- Miller, Mary (1999). Maya Art and Architecture. London and New York: Thames & Hudson. ISBN 0-500-20327-X. OCLC 41659173.
- Read, Kay Almere; Jason González (2000). Handbook of Mesoamerican Mythology. Oxford: ABC-CLIO. ISBN 1-85109-340-0. OCLC 43879188.
- Schele, Linda; David Freidel (1990). A Forest of Kings: The Untold Story of the Ancient Maya. New York: William Morrow and Company. ISBN 0-688-11204-8. OCLC 24501607.
- Sharer, Robert J.; Loa P. Traxler (2006). The Ancient Maya (6th (fully revised) ed.). Stanford, CA: Stanford University Press. ISBN 0-8047-4817-9. OCLC 57577446.
- Aveni, Anthony F. (2001). Skywatchers (Rev. and updated edn. of: Skywatchers of ancient Mexico, 1980 ed.). Austin: University of Texas Press. ISBN 0-292-70504-2. OCLC 45195586.
- Carrasco, David (1982). Quetzalcoatl and the Irony of Empire: Myths and Prophecies in the Aztec Tradition. Chicago, IL: University of Chicago Press. ISBN 0-226-09487-1. OCLC 0226094871.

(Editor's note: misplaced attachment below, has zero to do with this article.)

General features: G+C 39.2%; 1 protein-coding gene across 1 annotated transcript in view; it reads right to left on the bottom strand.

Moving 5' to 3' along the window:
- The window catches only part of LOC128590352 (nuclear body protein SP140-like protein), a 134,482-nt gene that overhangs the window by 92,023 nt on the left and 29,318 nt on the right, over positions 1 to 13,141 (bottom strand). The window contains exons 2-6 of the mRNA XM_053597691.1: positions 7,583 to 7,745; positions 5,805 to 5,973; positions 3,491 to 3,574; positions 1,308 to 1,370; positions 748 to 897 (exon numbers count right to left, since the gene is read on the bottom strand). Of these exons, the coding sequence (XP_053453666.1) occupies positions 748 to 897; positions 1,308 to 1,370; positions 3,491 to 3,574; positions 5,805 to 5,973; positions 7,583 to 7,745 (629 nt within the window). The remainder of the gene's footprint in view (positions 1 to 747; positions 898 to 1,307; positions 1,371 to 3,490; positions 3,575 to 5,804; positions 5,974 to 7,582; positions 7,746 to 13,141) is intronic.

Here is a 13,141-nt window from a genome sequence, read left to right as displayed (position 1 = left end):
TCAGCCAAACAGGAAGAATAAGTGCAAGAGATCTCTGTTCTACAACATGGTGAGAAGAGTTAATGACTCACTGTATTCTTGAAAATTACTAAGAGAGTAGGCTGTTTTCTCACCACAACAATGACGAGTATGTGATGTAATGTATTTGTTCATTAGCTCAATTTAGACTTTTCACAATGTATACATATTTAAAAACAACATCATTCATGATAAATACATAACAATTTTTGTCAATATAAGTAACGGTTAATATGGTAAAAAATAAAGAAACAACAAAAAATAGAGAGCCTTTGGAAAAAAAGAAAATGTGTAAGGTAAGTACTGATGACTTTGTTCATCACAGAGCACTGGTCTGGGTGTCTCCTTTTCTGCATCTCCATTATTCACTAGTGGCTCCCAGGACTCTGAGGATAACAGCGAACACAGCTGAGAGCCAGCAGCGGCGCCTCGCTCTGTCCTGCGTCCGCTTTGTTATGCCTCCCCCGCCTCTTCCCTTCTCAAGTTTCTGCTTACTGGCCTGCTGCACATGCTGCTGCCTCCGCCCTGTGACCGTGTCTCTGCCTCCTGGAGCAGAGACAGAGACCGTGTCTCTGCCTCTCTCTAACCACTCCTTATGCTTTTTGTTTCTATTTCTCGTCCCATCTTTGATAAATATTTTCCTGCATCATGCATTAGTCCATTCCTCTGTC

- Graña-Behrens, Daniel; Nikolai Grube (2006). "Glossary". In Nikolai Grube; Eva Eggebrecht; Matthias Seidel (eds.). Maya: Divine Kings of the Rain Forest. Cologne, Germany: Könemann. pp. 428–439. ISBN 978-3-8331-1957-6. OCLC 71165439.
- Milbrath, Susan (1999). Star Gods of the Maya: Astronomy in Art, Folklore, and Calendars. The Linda Schele series in Maya and pre-Columbian studies. Austin: University of Texas Press. ISBN 0-292-75225-3. OCLC 40848420.
- Miller, Mary; Karl Taube (1993). The Gods and Symbols of Ancient Mexico and the Maya: An Illustrated Dictionary of Mesoamerican Religion. London: Thames & Hudson. ISBN 0-500-05068-6. OCLC 27667317.
- Lehtinen, P. T. (1967). "Classification of the cribellate spiders and some allied families, with notes on the evolution of the suborder Araneomorpha". Annales Zoologici Fennici. 4: 199–468.